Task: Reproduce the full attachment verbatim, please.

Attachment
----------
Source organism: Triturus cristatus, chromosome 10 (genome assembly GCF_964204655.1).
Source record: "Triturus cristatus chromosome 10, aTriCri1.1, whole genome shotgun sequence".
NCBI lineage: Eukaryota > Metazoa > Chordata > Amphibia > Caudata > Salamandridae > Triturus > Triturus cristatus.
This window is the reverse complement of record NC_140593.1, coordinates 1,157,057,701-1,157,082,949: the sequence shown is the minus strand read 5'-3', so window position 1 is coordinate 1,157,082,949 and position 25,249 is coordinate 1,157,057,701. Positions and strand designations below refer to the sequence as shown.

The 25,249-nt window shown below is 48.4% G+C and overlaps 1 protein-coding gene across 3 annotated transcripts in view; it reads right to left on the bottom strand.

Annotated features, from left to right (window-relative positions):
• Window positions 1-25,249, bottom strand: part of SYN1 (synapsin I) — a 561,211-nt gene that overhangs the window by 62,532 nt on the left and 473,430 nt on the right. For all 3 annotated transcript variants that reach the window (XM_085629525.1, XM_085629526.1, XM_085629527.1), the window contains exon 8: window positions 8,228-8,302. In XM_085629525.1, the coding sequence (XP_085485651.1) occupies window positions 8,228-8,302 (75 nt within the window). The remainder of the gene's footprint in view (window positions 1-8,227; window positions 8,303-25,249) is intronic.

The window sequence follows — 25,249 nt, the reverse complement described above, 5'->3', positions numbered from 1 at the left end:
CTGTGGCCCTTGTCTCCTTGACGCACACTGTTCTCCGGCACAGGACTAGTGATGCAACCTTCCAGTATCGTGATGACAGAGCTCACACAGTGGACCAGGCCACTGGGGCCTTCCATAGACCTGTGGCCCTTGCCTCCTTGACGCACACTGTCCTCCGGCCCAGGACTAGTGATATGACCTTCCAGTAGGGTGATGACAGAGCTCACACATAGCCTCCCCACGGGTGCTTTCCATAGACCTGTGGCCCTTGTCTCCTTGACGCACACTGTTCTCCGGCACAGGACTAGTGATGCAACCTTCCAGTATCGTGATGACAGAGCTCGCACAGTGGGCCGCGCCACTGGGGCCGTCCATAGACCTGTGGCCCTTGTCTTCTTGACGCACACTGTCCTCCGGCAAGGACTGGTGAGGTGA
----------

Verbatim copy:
Source organism: Triturus cristatus, chromosome 10 (genome assembly GCF_964204655.1).
Source record: "Triturus cristatus chromosome 10, aTriCri1.1, whole genome shotgun sequence".
NCBI lineage: Eukaryota > Metazoa > Chordata > Amphibia > Caudata > Salamandridae > Triturus > Triturus cristatus.
This window is the reverse complement of record NC_140593.1, coordinates 1,157,057,701-1,157,082,949: the sequence shown is the minus strand read 5'-3', so window position 1 is coordinate 1,157,082,949 and position 25,249 is coordinate 1,157,057,701. Positions and strand designations below refer to the sequence as shown.

The 25,249-nt window shown below is 48.4% G+C and overlaps 1 protein-coding gene across 3 annotated transcripts in view; it reads right to left on the bottom strand.

Annotated features, from left to right (window-relative positions):
• Window positions 1-25,249, bottom strand: part of SYN1 (synapsin I) — a 561,211-nt gene that overhangs the window by 62,532 nt on the left and 473,430 nt on the right. For all 3 annotated transcript variants that reach the window (XM_085629525.1, XM_085629526.1, XM_085629527.1), the window contains exon 8: window positions 8,228-8,302. In XM_085629525.1, the coding sequence (XP_085485651.1) occupies window positions 8,228-8,302 (75 nt within the window). The remainder of the gene's footprint in view (window positions 1-8,227; window positions 8,303-25,249) is intronic.

The window sequence follows — 25,249 nt, the reverse complement described above, 5'->3', positions numbered from 1 at the left end:
CTGTGGCCCTTGTCTCCTTGACGCACACTGTTCTCCGGCACAGGACTAGTGATGCAACCTTCCAGTATCGTGATGACAGAGCTCACACAGTGGACCAGGCCACTGGGGCCTTCCATAGACCTGTGGCCCTTGCCTCCTTGACGCACACTGTCCTCCGGCCCAGGACTAGTGATATGACCTTCCAGTAGGGTGATGACAGAGCTCACACATAGCCTCCCCACGGGTGCTTTCCATAGACCTGTGGCCCTTGTCTCCTTGACGCACACTGTTCTCCGGCACAGGACTAGTGATGCAACCTTCCAGTATCGTGATGACAGAGCTCGCACAGTGGGCCGCGCCACTGGGGCCGTCCATAGACCTGTGGCCCTTGTCTTCTTGACGCACACTGTCCTCCGGCAAGGACTGGTGAGGTGA